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Richard Aspden

and Jenny Gregory

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date: 23 June 2021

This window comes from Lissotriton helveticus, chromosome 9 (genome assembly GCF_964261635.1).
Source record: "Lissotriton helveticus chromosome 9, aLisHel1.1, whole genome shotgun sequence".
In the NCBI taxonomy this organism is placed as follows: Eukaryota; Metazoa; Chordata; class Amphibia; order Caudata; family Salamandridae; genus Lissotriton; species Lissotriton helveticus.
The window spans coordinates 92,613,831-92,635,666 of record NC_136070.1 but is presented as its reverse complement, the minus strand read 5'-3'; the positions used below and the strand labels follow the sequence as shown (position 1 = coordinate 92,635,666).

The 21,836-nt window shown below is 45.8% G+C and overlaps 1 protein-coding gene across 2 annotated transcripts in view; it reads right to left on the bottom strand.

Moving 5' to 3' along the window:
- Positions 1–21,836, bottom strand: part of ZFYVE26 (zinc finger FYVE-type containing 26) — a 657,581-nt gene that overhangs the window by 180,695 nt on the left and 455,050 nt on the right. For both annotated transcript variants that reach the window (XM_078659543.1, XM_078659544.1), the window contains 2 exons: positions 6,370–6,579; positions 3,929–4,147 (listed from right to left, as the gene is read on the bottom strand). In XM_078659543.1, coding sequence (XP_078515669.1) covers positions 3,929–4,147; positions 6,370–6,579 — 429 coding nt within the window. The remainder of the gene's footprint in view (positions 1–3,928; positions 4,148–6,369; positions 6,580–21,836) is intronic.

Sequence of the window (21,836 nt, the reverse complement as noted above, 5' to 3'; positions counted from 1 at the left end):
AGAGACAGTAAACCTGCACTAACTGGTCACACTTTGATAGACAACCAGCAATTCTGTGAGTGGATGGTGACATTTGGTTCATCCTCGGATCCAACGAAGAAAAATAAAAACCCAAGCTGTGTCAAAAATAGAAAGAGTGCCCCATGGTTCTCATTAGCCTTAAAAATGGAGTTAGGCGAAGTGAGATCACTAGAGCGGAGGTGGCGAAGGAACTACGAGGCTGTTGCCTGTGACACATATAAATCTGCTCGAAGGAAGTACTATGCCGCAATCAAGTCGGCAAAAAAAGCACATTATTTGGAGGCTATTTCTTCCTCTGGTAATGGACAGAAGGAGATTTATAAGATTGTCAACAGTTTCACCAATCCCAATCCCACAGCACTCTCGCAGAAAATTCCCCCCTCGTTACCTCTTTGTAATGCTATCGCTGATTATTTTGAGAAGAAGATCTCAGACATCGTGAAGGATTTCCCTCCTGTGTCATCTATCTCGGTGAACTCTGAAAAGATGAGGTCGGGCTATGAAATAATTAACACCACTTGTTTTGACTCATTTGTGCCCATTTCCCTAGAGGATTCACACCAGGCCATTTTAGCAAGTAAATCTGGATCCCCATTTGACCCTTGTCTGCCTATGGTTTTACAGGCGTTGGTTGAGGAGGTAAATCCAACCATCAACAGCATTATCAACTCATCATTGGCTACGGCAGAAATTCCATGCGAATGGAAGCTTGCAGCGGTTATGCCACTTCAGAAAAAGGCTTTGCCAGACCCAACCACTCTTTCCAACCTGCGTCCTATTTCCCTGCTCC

The study of joint morphology can help us to understand the risk factors for osteoarthritis (OA), how it progresses, and aids in developing imaging biomarkers for study of the disease. OA results in gross structural changes in affected joints. Growth of osteophytes, deformation of joint components, and loss of joint space where cartilage has broken down are all characteristics of the disorder. Certain bone shapes as well as malalignment predispose people to future OA, or may be a marker for early OA. Geometrical measures, such as the alpha angle or Wiberg’s CE angle, used to be the primary tool for investigating morphology. In recent years, however, statistical shape modelling (SSM) has become increasingly popular. SSM can be used with any imaging modality and has been successfully applied to a number of musculoskeletal conditions. It uses sets of landmark points denoting the anatomy of one or more bones to generate new variables (modes) that describe and quantify the shape variation in a set of images via principal components analysis. With the aid of automated search algorithms for point placement, the use of SSMs is expanding and provides a valuable and versatile tool for exploration of bone and joint morphometry. Whilst the majority of research has focused on hip and knee OA, this chapter provides an overview of joint morphology through the whole skeleton and how it has helped our ability to understand and quantify the risk and progression of osteoarthritis.

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